28 | CR Book X, Chapter 1

boundary lines which aggressiveness defends. Further, when a beloved
object becomes introjected one kicks oneself to kick it. Or, when a man is
intimidated by a foe to whom he attributes some of the hatred he only
himself feels, he deflects the destructive attack to himself, instead.
Further, the ego (through the agency of the superego) receives exactly as
much aggressiveness as the external object. One falls out with oneself with
the same vigour with which one pounces on an apparently external object.


Chapter 1 - Self-negating attitudes are a regular component of our
mental make-up. Mental health, and happiness, depend on how we
deal with them. When we let them proceed, and have their own way, or
when we follow them, we follow the deepest trend in our nature, and
realise in us that ultimate reality which is both one and nothing. When
we fight against them, or only half-heartedly acknowledge them, they
lead to trouble.

Trouble arises when we prevent ourselves from falling to pieces, when
we attempt to make the person one again, as a separate and individual
unit. In anxiety a large section of what we considered as our "selves"*
has become estranged. We lost hold of of it. Afraid to be carried away
completely, we frantically cling to the remainder of our selfhood. Self-
creates a deceptive self to be anxious about. Anxiety is the
inevitable consequence of its precarious isolation. It is always there. It
maintains the threefold isolation of the self, and it is maintained by it.

Seld-negating attitudes become a source of anxiety not only when
we offer resistance, but also when we are unable to socialise them, or are
untruthful about them. Anxiety and social isolation generate each other.
Egocentricity overcompensates for anxiety. By crippling the objective
counterpart of the self, egocentricity impoverishes the self itself, thus
increasing its anxiety. Self-negating attitudes may become socialised and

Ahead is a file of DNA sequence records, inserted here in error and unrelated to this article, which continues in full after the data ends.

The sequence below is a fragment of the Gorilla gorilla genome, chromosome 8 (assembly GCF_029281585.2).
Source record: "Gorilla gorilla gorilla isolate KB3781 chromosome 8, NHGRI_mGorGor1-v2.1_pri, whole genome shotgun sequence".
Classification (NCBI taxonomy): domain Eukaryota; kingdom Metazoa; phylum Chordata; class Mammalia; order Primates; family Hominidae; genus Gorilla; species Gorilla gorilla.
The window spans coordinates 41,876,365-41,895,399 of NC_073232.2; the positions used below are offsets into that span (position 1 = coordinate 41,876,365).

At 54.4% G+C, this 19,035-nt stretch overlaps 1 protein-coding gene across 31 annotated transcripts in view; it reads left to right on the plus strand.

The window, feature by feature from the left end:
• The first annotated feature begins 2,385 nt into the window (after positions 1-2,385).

balanced when we lose ourselves to some social environment, serve some
person or community, and give ourselves up to them. As essentially a
part of social groups, the self acquired the habit of social behaviour,
which contains the seeds of love, sympathy, identification (being in and
of and around the other person), self-surrender to a greater whole, self-
sacrifice, submissiveness, renunciation, and other negative attitudes of
the self to itself. Such attitudes benefit us because they diminish isolation,
and raise us to a higher level of generality. Rarely, however, do they
socialise allround, and tribal isolation engenders a mass neurosis in
which the individual participates. Full socialisation of self-negating
attitudes seems to require a social cell.

Just as discontent is a symptom both of disease (being disunited),
and of impending cure (overcoming sloth), so anxiety is half a disease
and half a cure. It shows that the threat of dissolution has been realised.
It is on the way to reality. Therefore it is great at producing innumerable
faked, insincere, spurious unities which ape the genuine unity. Unre-
resolved anxiety may produce a fictitious non-existence. Some children
say: "I am not there; nothing can happen to me." Similarly, people
may try to make the self disappear by merely closing their eyes to it. Or,
overbred people, fed up with the world, become addicted to the "lyricism
of melancholy, and its voluptuous dissolution, abandoning themselves,
in sweet yielding, to spineless, invertebrate lassitudes. "Les fleurs du mal

*Book II, Chapter 1